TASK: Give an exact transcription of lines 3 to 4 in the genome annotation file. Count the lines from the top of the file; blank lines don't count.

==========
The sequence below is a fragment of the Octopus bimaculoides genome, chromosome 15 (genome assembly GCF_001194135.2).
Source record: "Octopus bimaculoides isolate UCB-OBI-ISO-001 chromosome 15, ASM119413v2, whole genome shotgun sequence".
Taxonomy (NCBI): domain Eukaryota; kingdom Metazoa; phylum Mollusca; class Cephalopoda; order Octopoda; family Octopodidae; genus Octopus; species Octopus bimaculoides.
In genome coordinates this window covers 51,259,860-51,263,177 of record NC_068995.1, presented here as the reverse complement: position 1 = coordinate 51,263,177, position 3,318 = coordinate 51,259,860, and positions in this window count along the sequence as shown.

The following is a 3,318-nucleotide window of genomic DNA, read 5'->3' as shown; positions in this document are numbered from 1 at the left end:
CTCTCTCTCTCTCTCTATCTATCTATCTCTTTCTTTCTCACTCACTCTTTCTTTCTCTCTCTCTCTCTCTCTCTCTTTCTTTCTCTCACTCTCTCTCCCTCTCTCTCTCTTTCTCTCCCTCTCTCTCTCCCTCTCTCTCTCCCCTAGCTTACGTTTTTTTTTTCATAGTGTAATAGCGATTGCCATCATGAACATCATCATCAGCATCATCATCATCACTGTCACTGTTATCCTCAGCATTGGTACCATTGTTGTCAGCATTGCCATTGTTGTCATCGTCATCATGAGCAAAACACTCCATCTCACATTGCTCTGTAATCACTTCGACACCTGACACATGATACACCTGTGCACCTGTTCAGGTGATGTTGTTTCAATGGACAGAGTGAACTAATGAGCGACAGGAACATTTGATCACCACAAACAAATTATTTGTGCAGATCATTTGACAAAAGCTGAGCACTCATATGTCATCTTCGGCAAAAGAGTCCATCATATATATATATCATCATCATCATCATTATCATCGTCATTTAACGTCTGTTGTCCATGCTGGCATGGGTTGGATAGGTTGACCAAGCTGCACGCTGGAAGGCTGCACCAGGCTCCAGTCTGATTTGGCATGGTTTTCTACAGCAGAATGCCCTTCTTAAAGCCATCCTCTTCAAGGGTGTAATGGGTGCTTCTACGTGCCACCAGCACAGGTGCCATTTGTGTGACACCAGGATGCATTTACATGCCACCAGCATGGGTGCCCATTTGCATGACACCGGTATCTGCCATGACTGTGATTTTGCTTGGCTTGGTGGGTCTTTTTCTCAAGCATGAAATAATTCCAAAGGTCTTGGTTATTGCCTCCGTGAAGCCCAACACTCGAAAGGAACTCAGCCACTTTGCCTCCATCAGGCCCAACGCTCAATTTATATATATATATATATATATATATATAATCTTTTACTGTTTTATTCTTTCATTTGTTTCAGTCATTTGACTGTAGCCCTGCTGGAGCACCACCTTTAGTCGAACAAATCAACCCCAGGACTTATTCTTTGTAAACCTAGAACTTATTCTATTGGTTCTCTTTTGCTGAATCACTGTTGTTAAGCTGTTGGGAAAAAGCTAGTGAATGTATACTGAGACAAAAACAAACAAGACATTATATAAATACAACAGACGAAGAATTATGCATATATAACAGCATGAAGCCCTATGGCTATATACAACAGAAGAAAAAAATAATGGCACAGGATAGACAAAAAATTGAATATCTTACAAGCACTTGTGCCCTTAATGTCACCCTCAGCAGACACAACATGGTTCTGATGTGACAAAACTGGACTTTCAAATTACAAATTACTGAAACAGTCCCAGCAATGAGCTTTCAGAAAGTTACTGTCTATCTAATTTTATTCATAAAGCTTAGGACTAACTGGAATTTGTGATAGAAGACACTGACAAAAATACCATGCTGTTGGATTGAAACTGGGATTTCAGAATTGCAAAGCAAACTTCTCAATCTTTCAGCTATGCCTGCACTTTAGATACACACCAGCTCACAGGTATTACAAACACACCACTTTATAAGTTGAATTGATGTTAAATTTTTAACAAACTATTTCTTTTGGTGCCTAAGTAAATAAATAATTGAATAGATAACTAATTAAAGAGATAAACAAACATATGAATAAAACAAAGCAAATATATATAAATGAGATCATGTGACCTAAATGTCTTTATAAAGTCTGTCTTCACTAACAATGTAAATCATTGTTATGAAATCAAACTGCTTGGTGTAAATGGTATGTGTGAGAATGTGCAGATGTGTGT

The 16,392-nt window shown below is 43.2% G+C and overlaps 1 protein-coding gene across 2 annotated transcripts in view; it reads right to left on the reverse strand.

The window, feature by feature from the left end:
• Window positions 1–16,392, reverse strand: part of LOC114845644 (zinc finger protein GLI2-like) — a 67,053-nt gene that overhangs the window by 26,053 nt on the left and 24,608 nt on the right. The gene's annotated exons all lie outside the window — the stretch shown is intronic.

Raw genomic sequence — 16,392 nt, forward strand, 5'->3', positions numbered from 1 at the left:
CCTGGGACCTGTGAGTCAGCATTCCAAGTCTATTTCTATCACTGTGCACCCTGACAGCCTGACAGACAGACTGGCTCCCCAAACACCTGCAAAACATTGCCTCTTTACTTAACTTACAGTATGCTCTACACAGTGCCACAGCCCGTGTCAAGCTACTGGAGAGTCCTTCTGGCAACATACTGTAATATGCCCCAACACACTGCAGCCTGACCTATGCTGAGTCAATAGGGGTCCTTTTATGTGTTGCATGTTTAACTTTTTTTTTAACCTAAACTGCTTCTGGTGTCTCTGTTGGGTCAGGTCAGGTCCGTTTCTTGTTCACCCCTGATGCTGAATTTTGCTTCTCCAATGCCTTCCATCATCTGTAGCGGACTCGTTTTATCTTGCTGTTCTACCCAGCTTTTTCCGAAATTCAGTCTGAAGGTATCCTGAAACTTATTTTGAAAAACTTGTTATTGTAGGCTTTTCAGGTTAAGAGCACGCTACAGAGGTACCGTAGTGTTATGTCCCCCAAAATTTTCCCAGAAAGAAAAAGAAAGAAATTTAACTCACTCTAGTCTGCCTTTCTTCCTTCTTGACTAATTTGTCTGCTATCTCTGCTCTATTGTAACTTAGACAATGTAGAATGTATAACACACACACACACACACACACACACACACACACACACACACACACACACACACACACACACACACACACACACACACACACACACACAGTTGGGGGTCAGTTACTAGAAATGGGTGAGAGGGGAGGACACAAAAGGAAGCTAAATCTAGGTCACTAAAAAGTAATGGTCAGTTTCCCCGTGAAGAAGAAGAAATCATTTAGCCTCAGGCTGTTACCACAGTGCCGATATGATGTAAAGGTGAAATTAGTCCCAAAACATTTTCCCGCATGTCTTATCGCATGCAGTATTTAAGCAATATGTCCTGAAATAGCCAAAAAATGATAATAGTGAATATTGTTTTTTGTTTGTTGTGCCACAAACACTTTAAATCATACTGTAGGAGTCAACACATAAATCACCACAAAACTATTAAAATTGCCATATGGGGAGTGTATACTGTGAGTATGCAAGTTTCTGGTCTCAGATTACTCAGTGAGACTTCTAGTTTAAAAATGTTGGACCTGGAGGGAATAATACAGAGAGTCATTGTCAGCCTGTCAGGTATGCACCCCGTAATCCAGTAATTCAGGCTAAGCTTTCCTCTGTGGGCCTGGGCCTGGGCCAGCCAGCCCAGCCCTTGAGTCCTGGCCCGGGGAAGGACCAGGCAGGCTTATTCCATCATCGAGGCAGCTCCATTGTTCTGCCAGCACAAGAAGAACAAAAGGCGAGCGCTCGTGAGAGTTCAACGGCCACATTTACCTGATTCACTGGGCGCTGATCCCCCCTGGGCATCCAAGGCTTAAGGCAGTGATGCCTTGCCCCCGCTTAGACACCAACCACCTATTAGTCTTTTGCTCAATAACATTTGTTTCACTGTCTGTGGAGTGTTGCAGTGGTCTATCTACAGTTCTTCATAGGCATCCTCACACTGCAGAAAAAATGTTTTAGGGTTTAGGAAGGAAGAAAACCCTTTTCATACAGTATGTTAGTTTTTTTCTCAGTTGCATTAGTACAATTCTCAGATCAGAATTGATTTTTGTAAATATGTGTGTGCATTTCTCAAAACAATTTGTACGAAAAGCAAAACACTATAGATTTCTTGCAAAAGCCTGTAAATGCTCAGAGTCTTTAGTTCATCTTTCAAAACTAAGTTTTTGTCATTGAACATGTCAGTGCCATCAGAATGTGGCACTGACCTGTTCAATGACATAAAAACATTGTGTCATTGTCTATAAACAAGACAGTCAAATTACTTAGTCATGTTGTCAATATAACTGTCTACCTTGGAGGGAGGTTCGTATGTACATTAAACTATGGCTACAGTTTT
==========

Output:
Taxonomy (NCBI): domain Eukaryota; kingdom Metazoa; phylum Mollusca; class Cephalopoda; order Octopoda; family Octopodidae; genus Octopus; species Octopus bimaculoides.
In genome coordinates this window covers 51,259,860-51,263,177 of record NC_068995.1, presented here as the reverse complement: position 1 = coordinate 51,263,177, position 3,318 = coordinate 51,259,860, and positions in this window count along the sequence as shown.